Cruising Tips, Travel Tips
I must compliment the cruise lines – On disembarkation day, they disembark anywhere from 600 to 5000 guests (usually by 9:30 a.m no less!), take on food and supplies for the next cruise, board another group of passengers with the same number of guests and are ready to sail by 4 p.m.! WOW! Talk about organization!
About halfway through your cruise, the cruise line will want to reconfirm your immediate post-cruise travel plans. You may have forgotten that during the pre-boarding process, you had entered how you were going to get home, but this is a way for them to set up the best disembarkation times for all of the disembarking passengers. From the information provided, they divide the passengers into small groups according to their travel plans and cabin level (suites have higher priority than inside cabins). This simplifies how all passengers disembark the ship.
Typically, on the morning of the last day or two of your cruise, you will return to your cabin and see what no cruiser wants to find – the colored luggage tags and disembarkation instructions. This is an indication that your cruise will soon be coming to an end … sigh.
If you have a late afternoon or evening flight, you might consider booking an excursion with the cruise line that will take you (and your luggage) on a tour of your disembarkation city that ends at the airport. These are usually very well done AND much better than spending all day in the airport!
NOTE: You should never book a return flight after a cruise before noon on disembarkation day. In many cities, the airport and the pier are at opposite ends of town, so you need to factor in traffic, going through security at the airport (especially when abroad) and any unforeseen delays, so noon is a pretty good benchmark to use.
In general, those with early flights disembark earlier than those with later departures – those that have driven to the port have the option of either doing the Express disembarkation (more on that later) or disembarking last, along with the rest of the passengers.
On the last night of the cruise, pack the items that go into your suitcase (making sure you keep out something to wear in the morning as well as the toiletries and medications you will need the next morning) and put your luggage into the hallway (usually by midnight). You will have attached the assigned colored tags, as well as ensure your personal identification tag is still there. That night the crew will come by and gather all of the luggage and take it down to the hold. From there it will be sorted by the colored tags and put into luggage bins, also sorted by color, and stored.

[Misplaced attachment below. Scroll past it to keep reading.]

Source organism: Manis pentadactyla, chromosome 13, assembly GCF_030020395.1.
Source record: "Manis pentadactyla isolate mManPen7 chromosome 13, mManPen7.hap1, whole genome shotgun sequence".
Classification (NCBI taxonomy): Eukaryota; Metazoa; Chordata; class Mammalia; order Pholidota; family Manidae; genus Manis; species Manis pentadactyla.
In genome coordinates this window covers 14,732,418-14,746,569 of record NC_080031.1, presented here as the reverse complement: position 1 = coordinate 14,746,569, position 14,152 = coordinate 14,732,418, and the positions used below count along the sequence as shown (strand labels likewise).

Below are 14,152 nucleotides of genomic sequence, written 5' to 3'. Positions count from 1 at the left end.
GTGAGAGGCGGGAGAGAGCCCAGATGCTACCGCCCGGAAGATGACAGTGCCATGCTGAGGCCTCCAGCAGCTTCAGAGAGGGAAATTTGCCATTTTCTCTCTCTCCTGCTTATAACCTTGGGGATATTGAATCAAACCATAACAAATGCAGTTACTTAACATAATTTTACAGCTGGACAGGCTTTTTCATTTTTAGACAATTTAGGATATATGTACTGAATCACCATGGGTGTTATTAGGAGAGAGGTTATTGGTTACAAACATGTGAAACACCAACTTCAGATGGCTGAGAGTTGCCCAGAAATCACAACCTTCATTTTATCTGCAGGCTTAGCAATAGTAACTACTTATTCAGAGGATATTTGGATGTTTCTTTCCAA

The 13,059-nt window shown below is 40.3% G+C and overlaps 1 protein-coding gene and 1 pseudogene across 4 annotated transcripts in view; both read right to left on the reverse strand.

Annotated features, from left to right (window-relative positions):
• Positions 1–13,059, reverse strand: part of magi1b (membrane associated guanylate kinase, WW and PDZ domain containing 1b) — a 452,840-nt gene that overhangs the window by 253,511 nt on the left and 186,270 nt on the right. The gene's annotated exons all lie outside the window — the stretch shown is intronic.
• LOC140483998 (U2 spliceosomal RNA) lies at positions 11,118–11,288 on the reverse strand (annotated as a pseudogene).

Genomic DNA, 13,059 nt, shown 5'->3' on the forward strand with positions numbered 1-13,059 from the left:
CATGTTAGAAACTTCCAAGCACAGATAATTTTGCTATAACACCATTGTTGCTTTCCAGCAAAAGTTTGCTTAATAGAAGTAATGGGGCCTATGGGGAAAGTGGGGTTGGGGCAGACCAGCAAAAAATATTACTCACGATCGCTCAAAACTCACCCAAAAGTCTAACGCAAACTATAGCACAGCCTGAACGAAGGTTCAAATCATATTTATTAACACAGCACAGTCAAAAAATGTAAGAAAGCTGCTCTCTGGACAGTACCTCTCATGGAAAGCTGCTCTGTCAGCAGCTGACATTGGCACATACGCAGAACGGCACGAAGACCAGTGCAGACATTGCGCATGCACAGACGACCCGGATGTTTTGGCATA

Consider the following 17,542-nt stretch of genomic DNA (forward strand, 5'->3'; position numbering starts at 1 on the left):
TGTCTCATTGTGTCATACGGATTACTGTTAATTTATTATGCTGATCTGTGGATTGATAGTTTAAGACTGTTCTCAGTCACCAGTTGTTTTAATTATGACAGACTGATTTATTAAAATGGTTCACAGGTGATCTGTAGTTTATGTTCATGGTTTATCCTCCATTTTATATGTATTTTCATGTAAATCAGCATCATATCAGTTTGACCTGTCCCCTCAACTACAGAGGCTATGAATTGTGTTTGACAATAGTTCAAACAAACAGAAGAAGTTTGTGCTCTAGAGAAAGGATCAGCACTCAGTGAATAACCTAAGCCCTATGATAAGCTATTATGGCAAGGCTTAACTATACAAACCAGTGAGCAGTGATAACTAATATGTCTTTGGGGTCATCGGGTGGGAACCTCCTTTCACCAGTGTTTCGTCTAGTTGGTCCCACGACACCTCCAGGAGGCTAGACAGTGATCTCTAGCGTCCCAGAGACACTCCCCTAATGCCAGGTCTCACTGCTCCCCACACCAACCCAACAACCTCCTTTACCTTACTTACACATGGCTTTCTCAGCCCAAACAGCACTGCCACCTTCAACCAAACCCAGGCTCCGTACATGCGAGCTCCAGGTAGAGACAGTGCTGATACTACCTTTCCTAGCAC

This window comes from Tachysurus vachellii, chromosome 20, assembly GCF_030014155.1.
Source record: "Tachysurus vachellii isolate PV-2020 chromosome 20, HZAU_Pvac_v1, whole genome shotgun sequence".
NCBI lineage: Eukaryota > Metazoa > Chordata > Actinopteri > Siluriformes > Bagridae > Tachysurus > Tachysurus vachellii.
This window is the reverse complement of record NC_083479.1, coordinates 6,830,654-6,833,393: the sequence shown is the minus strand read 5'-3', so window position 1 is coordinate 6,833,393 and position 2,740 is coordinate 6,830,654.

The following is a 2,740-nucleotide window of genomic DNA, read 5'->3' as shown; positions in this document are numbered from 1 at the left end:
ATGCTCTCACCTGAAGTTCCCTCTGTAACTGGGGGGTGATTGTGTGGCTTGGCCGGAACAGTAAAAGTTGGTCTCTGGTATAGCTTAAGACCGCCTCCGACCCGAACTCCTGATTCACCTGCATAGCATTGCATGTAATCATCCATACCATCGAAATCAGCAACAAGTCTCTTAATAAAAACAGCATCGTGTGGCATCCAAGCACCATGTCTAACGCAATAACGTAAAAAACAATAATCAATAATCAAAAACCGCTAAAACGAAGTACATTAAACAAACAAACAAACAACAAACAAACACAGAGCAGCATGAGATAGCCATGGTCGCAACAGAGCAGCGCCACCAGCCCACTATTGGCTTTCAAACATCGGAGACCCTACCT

Your carry-on items (that you do NOT set out) would include anything fragile that you didn’t want to pack (or couldn’t fit in the luggage), your toiletries, jammies and anything else you wanted to take home.
If you are driving home, you might want to do the Express disembarkation, which means you will walk off with all of your belongings in one trip (both luggage and carry on). Express disembarkation passengers will be the first to disembark the ship. They might start as early as 7 a.m., depending on when the ship docks and has been cleared by the authorities.
The other option for locals would be to do the regular disembarkation. This would apply if you wanted to have one last leisurely breakfast onboard to make your cruise last as long as possible (but you will still have to be off by 9 or so).
Once the ship has been cleared, the color coded luggage bins are transferred from the ship to the holding area of the terminal. There, the luggage will be scanned for items such as weapons or other illegal items and the drug dogs wander through. Then, the luggage is set out in nice neat rows waiting for you to come and claim your luggage. Again, they REALLY have this down!
After Express disembarkation people have disembarked, then regular disembarkation will begin. When it’s finally your turn, they will scan your cruise card one last time and hear that final ‘ding’ before proceeding down the gangway. NOTE: As you exit the ship, you will need to have your cruise card and passports handy.
Once you have reached the terminal, you will go through customs. Currently, the limit is $400 per person of personal items. This would exclude any duty-free items you might have purchased onboard or at any of the ports of call. Although you should be truthful, you also don’t want to raise any red flags that might cause you to have to pay additional taxes, so just use your best judgement. You should enter some amount, so any small amount would be fine. Hint: If you purchase any jewelry, just wear it off like you boarded with it.
The custom agents are usually pretty pleasant, especially if you are pleasant with them. Keep in mind, they are stuck in a pretty mundane job and you will have just come back from a fabulous cruise. It is their job to keep our borders safe, so you can’t joke around with them too much. I’m happy to say I’ve never known of anyone to be detained at customs!
From there, you will actually claim your luggage. It may look like a sea of luggage when you first enter, but it usually isn’t as bad as it might look. Luckily the groupings are usually relatively small, so you don’t have to sort through too many to actually find yours. (This is truly where having decorative luggage, a colorful luggage protector or a pom pom can be helpful in finding your luggage quickly and easily.)